Coburg – Quickly answer an e-mail from the kitchen table, then for a video conference via Skype on the couch in the living room: Due to the corona pandemic, many employees are currently working from home – and are urgently dependent on a stable internet connection. But what if the network operator reports a fault and the Internet fails over a large area? Does the employee have to make up for the downtime or even take vacation – paid or unpaid -? Is he still entitled to wages?
Jan Hofer, specialist lawyer for labor law in Coburg, can reassure affected employees. “The fact that the Internet fails is part of the operational risk that is fundamentally borne by the employer,” he explains, adding: “The employee has offered his job. He cannot help the Internet fail as long as he has not intentionally caused the failure. I see that very clearly. ” Therefore it is not required under labor law that the time in which it is not possible to work due to the failure is made up.
Neither does anything else apply if a part-time employee is affected, who usually does their work in the morning – and theoretically could make up for what was missed in the afternoon. “If the employment contract stipulates that the employee must perform his work between 8 a.m. and 12 noon, then the working hours cannot be postponed, provided that the loss of work – as in the case of an internet problem – is not due to the fault of the employee “clarifies the lawyer. A wage entitlement therefore continues to exist.
“It is not a problem that the employee caused,” explains Jan Hofer, referring to an example where a worker is involved in a traffic accident by a third party and is then temporarily unable to work. “If the employee is culpably bumped together by a third party, then the third party is liable for the loss of wages,” said the lawyer. In the event of an Internet failure, one could therefore discuss whether the employer is entitled to claim damages against the network operator. “Purely theoretically”, emphasizes Jan Hofer and adds: “Whether the claim is then enforceable, provable and what the fault of the network operator looks like, that is then difficult.”
In order to bridge the breakdown of the Internet, however, the employee could in principle be required to return to the office to carry out his work. “Unless the right to work in the home office is stipulated in the employment contract. Otherwise the employer has a right of direction within which he can determine the place of work. The limit of this right of direction is of course the reasonableness for the employee,” explains Jan Hofer, who points out that, due to the fact that it is up to date, there have not yet been any known court decisions on this question. “It would be conceivable that the employee belongs to a risk group or lives in a household with older people whom he does not want to endanger by returning to the office.” Ultimately, according to the lawyer, such cases can only be dealt with on a case-by-case basis.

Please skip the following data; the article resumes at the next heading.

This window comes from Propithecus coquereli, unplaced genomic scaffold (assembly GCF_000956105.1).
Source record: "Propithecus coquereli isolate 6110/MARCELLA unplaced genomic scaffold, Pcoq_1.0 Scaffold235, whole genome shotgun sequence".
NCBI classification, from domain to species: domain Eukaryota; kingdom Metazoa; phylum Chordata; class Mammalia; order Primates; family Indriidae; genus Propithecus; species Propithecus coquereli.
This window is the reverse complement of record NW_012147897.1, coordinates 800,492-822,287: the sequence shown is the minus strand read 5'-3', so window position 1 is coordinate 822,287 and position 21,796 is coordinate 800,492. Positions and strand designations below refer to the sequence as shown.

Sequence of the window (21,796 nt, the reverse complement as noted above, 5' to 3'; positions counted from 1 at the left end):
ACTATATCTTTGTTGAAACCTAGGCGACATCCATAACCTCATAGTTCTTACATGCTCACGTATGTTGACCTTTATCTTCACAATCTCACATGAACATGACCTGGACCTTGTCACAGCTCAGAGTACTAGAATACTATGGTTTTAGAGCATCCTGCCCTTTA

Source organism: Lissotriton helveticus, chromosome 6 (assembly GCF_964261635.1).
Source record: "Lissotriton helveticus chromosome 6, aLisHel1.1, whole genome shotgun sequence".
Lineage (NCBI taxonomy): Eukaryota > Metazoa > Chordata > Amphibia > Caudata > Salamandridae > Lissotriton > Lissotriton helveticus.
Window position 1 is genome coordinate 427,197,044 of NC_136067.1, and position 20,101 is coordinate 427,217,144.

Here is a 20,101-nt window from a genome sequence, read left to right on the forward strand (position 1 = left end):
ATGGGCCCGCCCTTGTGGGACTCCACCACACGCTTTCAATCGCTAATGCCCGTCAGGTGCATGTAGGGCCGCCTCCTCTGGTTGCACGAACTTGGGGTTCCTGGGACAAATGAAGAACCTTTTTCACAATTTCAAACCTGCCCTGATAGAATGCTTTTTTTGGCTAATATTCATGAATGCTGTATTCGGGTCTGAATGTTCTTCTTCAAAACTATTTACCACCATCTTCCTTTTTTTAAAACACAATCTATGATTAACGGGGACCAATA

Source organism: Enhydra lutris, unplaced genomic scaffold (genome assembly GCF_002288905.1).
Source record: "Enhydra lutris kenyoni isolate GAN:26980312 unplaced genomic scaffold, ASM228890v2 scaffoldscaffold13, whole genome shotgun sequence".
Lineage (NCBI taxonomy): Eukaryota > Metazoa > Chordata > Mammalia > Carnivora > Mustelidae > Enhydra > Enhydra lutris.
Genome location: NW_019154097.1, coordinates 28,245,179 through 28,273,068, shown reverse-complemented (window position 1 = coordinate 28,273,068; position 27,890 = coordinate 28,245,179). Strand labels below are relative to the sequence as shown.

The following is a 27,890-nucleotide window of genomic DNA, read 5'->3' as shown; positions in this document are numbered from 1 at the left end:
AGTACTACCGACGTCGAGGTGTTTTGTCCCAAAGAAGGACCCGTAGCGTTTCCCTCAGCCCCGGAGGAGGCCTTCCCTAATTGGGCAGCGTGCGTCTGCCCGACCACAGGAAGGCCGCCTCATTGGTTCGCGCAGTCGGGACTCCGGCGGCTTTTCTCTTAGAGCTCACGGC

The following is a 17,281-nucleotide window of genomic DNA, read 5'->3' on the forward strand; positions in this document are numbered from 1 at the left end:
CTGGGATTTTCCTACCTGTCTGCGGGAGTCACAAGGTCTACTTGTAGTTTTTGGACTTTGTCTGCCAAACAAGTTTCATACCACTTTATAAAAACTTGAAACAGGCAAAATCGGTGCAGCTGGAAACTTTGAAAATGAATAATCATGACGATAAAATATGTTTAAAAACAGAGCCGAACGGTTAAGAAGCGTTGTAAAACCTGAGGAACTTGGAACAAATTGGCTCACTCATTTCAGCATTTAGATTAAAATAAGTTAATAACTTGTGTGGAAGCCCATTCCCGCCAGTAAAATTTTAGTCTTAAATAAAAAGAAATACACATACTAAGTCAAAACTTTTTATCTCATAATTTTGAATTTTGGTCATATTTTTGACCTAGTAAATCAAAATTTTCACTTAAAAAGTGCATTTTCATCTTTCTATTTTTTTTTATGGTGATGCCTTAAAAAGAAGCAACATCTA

At HUK Coburg, according to Karin Benning from the corporate communications department, there were only problems with internet failures in the home office during the first lockdown in March. “We had almost the entire workforce sent to the home office within a very short time,” she recalls. “At that time there were also some initial difficulties.” The fact that employees were confronted with a lengthy Internet failure only happened in very few individual cases. “We solved these cases quickly and pragmatically together with the colleagues concerned”, says Karin Benning. More than 70 percent of the insurance company’s employees are currently working from home. Private end devices are primarily used, but: “In the event of technical emergencies, we can help out with rental hardware.”
For the employees of the Coburg waste disposal and construction company CEB and the stdtischen berlandwerke SC, however, mostly technical equipment was provided by the employer. “Private devices are only used in very few cases,” says Antje Leipold, who is responsible for corporate communications.
At present, 150 SC and CEB employees have the option of mobile work. Fortunately, this runs smoothly: “We are not yet aware of any cases in which employees in the home office could not continue working due to a failure of the Internet connection.”
The Haba family of companies based in Bad Rodach draws a similarly positive balance. “We haven’t had this case before,” confirms Katharina Krappmann, Head of Corporate Communication. “In fact, we are currently handling the topic of home office very pragmatically, depending on the current situation or the current requirements of the employees in order to be able to combine work and family and to protect each other as best as possible.” In order to achieve this, a so-called honeycomb structure currently applies in the company family. “That means that we have divided up two teams that work in the office and in the home office in alternation every week,” says the family company. The advantage here is that the majority of employees already have a laptop. “We react pragmatically where there is a lack of work equipment. For example, it is always possible for employees to take screens and the like home with them.”